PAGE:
NORWALK, Conn. – Problem: The valuation period for the latest round of Norwalk’s property assessments ended the same day new federal flood insurance rules went into effect. Those new rules alter the value of seaside property, but the timing means the rules could not be figured into the reval, Sixth Taxing District Commissioner Mike Barbis, a real estate agent, said.
Connecticut law requires that municipalities revalue real estate no later five years after the Oct. 1 effective date of the previous revaluation. In Norwalk, that was Oct. 1, 2008, so this year’s reval date of Oct. 1 coincides with changes mandated by the federal Biggert-Waters Flood Insurance Reform Act of 2012.
“It was just coincidental … but the Federal Flood Insurance program was completely overhauled and the implementation date happened to be 10/1/13,” Barbis said in an email.
To compound the pain, the Federal Emergency Management Agency (FEMA) changed the country’s flood zones, which became effective July 8, he said.
“It used to be that much of coastal Rowayton/Norwalk required new houses and heavily renovated houses to be at 13 feet above sea level (much of our land is around 8 to 10 feet above sea level),” he wrote. “If you weren’t at that 13-foot level, new and heavily renovated were not eligible for flood insurance. The 13 feet above sea level setting was determined by the Feds to be the level at which only once in 100 years would the water get that high … Older and unrenovated houses were grandfathered.”
The new maps changed much of Rowayton to 15 feet, and some of it to 17 feet, he said. Some of the homes are now also in “velocity” zones, meaning they now require special construction measures and materials, he said.
“The problem is … these flood insurance and flood zone changes definitely lower the value of waterfront/coastal property – and this is happening to the most valuable parts of Rowayton,” he said.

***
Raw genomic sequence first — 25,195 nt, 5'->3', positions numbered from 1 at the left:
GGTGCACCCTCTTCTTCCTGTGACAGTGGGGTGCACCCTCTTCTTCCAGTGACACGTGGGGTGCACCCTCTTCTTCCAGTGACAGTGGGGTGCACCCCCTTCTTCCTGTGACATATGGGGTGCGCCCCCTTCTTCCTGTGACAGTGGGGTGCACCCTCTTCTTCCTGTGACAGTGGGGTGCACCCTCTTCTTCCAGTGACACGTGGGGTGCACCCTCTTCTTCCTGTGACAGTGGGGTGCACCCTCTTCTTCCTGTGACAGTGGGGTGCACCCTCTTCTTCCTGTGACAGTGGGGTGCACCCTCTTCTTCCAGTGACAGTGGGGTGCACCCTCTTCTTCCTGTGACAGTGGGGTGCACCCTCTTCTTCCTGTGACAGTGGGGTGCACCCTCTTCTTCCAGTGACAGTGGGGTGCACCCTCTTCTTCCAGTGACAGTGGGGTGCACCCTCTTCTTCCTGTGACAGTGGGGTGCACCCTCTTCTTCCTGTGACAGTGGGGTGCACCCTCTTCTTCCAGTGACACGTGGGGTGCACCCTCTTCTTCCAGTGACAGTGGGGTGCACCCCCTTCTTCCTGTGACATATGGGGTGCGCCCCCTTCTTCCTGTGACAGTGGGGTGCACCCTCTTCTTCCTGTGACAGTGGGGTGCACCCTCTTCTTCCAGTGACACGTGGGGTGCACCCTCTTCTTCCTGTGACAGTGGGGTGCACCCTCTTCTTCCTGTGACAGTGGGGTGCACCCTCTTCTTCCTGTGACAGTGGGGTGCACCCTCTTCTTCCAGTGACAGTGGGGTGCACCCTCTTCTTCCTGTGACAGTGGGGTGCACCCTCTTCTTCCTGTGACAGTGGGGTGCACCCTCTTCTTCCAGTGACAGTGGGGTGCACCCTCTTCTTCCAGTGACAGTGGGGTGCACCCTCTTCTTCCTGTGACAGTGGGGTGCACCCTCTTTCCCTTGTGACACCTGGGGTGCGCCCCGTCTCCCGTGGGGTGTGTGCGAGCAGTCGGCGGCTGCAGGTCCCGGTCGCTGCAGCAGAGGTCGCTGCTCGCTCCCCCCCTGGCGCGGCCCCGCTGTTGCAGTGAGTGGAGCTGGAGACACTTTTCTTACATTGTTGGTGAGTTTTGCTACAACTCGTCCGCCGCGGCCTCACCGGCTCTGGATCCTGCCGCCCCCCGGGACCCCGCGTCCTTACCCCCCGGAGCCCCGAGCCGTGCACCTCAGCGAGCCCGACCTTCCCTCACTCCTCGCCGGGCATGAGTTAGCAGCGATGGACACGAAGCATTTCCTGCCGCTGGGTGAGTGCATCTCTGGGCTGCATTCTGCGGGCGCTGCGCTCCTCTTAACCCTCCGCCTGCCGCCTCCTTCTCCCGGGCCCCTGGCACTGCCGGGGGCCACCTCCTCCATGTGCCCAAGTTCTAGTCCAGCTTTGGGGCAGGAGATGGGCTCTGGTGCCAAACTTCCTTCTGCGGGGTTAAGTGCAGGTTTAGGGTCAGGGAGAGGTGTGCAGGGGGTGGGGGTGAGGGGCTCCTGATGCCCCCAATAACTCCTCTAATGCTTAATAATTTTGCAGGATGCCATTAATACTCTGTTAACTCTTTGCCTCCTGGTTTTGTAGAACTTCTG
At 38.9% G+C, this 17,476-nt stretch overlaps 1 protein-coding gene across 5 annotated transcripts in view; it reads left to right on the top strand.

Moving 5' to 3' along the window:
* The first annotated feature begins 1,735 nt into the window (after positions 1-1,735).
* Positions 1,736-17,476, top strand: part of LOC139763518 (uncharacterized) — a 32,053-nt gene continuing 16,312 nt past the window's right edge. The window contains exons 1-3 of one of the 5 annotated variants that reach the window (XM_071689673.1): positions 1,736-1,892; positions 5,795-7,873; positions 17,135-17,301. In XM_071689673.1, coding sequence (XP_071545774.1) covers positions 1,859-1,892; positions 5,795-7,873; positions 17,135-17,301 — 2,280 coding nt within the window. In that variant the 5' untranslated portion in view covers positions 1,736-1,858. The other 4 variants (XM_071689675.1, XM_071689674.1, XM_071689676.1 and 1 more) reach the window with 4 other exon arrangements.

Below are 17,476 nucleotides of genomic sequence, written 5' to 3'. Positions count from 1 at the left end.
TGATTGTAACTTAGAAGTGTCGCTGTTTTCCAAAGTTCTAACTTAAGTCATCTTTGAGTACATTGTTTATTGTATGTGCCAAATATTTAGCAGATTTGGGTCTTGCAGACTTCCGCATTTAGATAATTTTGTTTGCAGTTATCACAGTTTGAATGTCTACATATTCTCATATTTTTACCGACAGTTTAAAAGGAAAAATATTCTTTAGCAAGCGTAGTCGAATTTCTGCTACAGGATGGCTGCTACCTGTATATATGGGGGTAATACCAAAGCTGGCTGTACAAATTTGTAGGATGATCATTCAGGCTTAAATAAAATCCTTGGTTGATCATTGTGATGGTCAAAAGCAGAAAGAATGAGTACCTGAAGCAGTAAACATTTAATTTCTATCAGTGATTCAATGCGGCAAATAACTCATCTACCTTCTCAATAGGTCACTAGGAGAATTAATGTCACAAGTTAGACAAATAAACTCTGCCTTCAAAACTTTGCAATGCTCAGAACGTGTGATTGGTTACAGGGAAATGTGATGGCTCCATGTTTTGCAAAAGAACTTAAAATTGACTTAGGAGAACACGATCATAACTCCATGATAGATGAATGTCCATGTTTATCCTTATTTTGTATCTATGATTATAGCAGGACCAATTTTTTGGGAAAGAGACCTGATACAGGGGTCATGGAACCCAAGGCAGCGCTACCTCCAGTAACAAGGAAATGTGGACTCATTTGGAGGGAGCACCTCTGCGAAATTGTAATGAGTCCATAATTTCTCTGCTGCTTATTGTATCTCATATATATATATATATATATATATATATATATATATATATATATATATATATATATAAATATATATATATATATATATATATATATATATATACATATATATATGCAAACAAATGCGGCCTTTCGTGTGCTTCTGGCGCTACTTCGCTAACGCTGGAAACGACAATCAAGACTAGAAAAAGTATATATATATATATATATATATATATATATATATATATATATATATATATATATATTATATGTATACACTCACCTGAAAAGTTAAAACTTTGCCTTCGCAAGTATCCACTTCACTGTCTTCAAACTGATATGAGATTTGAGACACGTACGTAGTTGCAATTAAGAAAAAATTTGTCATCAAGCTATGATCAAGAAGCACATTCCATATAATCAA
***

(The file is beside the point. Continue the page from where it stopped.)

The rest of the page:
One Rowayton homeowner complaining at a recent revaluation meeting said his home insurance had gone from $16,000 to $53,000 a year. His assessment “barely went down in value at all,” he said.
No one would buy a house that had insurance that costly for $250,000 of coverage, he said.
There is a move afoot in Congress to delay premium increases for some federal flood insurance policyholders. Sponsors expect a Senate vote on the legislation next month and vow to spend the holiday recess working to build support for it, according to MyCentralJersey.com.
Other Rowayton residents pressed officials on whether they used accurate FEMA maps when they made their valuations.
“We had maps that we had early in the year from the public works department,” Tax Assessor Michael Stewart said. “My understanding is that they have since been changed. I have not seen it since the new FEMA regulations have come out.”
That’s a point Barbis made as well.
“The fact that the Assessor’s Office did not have the new flood maps and did not use them in their assessments means they are missing a key piece that determines a current home’s value. And I can tell you that buyers are already very aware about all of this,” he wrote.
Stewart and David Arnold of Vision Governmental Solutions, the company that has done the assessments, said the valuations are based on the opinion of the marketplace.
“We don’t make a decision on what a property is worth, the buyers and sellers do. We just analyze that data and develop models from that,” Arnold said.
Rowayton residents protested that there hadn’t been many sales post-Sandy. Officials conceded that was true, but Assistant Tax Assessor Michael O’Brien said there was no evidence that Sandy had negatively affected home values.
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